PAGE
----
command module
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Published: Oct 18, 2016 License: MIT Imports: 11 Imported by: 0



SafeSQL is a static analysis tool for Go that protects against SQL injections. This fork adds an extra option to print the queries found by SafeSQL.


$ go get

$ safesql
Usage: safesql [-p] [-q] [-v] package1 [package2 ...]
  -p=false: Print queries
  -q=false: Only print on failure
  -v=false: Verbose mode

$ safesql
Found 1 potentially unsafe SQL statements:
- /Users/alice/go/src/

$ safesql
You're safe from SQL injection! Yay \o/

$ safesql -p
SELECT * FROM bar WHERE col = $1

How does it work?

SafeSQL uses the static analysis utilities in go/tools to search for all call sites of each of the query functions in package database/sql (i.e., functions which accept a string parameter named query). It then makes sure that every such call site uses a query that is a compile-time constant.

The principle behind SafeSQL's safety guarantees is that queries that are compile-time constants cannot be subverted by user-supplied data: they must either incorporate no user-controlled values, or incorporate them using the package's safe placeholder mechanism. In particular, call sites which build up SQL statements via fmt.Sprintf or string concatenation or other mechanisms will not be allowed.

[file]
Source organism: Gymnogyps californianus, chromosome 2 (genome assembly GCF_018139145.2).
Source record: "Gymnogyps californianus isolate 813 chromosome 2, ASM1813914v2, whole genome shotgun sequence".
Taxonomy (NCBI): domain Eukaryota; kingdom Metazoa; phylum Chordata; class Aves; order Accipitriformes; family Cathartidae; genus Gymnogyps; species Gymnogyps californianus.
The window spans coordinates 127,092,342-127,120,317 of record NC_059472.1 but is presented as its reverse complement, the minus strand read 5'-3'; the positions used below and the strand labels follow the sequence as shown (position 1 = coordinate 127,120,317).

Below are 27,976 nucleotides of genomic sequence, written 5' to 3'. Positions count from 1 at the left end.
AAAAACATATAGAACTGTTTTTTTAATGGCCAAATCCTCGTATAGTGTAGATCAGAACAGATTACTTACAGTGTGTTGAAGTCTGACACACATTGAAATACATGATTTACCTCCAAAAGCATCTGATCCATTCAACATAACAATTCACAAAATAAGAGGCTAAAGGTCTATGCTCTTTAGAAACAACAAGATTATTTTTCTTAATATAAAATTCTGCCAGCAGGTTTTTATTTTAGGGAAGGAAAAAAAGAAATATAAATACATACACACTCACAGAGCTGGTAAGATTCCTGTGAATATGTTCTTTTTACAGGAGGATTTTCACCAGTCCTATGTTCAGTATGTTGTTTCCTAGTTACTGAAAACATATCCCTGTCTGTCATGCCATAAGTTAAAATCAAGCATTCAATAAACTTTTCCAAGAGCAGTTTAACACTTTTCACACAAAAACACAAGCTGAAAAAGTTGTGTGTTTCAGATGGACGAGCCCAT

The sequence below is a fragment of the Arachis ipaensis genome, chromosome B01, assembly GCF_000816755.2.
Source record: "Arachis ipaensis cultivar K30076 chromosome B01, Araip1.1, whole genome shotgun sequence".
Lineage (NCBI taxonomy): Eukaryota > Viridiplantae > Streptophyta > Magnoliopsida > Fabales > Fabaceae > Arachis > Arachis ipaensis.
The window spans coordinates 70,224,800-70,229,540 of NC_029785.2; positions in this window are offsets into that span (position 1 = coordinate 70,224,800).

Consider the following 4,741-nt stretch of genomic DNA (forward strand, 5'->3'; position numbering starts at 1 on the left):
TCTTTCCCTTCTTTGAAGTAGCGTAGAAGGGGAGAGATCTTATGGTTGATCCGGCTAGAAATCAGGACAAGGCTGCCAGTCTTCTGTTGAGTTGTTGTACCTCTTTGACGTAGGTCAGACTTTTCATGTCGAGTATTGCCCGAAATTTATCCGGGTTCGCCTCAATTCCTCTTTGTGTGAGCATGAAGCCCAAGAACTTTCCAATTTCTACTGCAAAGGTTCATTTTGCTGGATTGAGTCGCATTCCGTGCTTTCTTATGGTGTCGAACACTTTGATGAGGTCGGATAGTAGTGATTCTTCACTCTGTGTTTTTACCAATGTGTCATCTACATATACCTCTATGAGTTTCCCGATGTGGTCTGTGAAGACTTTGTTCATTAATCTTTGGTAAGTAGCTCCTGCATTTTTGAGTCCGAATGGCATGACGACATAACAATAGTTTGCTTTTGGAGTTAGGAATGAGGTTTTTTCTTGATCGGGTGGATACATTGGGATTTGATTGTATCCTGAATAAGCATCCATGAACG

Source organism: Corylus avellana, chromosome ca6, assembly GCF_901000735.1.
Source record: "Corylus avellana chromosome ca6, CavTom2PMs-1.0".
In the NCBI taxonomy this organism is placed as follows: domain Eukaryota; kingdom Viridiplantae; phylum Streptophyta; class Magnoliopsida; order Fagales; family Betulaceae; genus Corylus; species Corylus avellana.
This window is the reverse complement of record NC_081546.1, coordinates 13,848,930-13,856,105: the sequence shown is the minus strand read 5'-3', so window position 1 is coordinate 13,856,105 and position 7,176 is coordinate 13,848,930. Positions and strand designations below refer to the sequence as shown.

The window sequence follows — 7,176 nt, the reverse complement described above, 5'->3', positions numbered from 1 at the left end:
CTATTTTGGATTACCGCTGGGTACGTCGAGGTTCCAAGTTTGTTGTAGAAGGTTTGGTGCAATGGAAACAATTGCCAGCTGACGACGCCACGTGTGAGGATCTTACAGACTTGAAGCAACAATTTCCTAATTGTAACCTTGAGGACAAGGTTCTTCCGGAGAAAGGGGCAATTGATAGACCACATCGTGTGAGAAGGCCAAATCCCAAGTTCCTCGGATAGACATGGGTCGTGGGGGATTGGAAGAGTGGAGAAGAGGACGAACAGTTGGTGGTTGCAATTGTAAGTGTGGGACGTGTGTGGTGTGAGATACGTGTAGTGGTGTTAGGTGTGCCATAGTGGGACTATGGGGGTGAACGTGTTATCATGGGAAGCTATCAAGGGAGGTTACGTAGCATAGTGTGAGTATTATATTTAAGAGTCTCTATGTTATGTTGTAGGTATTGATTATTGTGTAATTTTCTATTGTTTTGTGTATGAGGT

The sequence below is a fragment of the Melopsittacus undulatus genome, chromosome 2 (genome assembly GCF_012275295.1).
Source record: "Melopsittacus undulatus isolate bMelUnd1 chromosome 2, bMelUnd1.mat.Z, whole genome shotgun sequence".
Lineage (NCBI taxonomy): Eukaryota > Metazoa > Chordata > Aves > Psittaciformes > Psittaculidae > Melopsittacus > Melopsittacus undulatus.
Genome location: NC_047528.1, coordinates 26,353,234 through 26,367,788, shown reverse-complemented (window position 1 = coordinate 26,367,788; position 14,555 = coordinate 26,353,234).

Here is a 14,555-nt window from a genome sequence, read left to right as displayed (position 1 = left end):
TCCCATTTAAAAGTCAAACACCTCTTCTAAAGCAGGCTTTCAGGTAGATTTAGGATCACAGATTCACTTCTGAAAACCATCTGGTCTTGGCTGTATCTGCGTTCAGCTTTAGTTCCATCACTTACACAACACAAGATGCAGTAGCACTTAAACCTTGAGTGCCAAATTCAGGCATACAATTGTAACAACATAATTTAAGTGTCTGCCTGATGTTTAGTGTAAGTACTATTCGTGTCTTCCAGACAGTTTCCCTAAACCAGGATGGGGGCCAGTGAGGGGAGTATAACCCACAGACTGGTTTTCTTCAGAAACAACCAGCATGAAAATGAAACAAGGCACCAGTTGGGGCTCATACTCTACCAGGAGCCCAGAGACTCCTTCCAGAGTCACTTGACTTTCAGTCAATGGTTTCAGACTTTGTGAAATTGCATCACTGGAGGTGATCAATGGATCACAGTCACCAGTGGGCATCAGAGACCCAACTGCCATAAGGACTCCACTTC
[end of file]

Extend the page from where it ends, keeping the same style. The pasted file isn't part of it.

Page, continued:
False positives

If SafeSQL passes, your application is free from SQL injections (modulo bugs in the tool), however there are a great many safe programs which SafeSQL will declare potentially unsafe. These false positives fall roughly into two buckets:

First, SafeSQL does not currently recursively trace functions through the call graph. If you have a function that looks like this:

func MyQuery(query string, args ...interface{}) (*sql.Rows, error) {
        return globalDBObject.Query(query, args...)

and only call MyQuery with compile-time constants, your program is safe; however SafeSQL will report that (*database/sql.DB).Query is called with a non-constant parameter (namely the parameter to MyQuery). This is by no means a fundamental limitation: SafeSQL could recursively trace the query argument through every intervening helper function to ensure that its argument is always constant, but this code has yet to be written.

If you use a wrapper for database/sql (e.g., sqlx), it's likely SafeSQL will not work for you because of this.

The second sort of false positive is based on a limitation in the sort of analysis SafeSQL performs: there are many safe SQL statements which are not feasible (or not possible) to represent as compile-time constants. More advanced static analysis techniques (such as taint analysis) or user-provided safety annotations would be able to reduce the number of false positives, but this is expected to be a significant undertaking.



Command safesql is a tool for performing static analysis on programs to ensure that SQL injection attacks are not possible. It does this by ensuring package database/sql is only used with compile-time constant queries.

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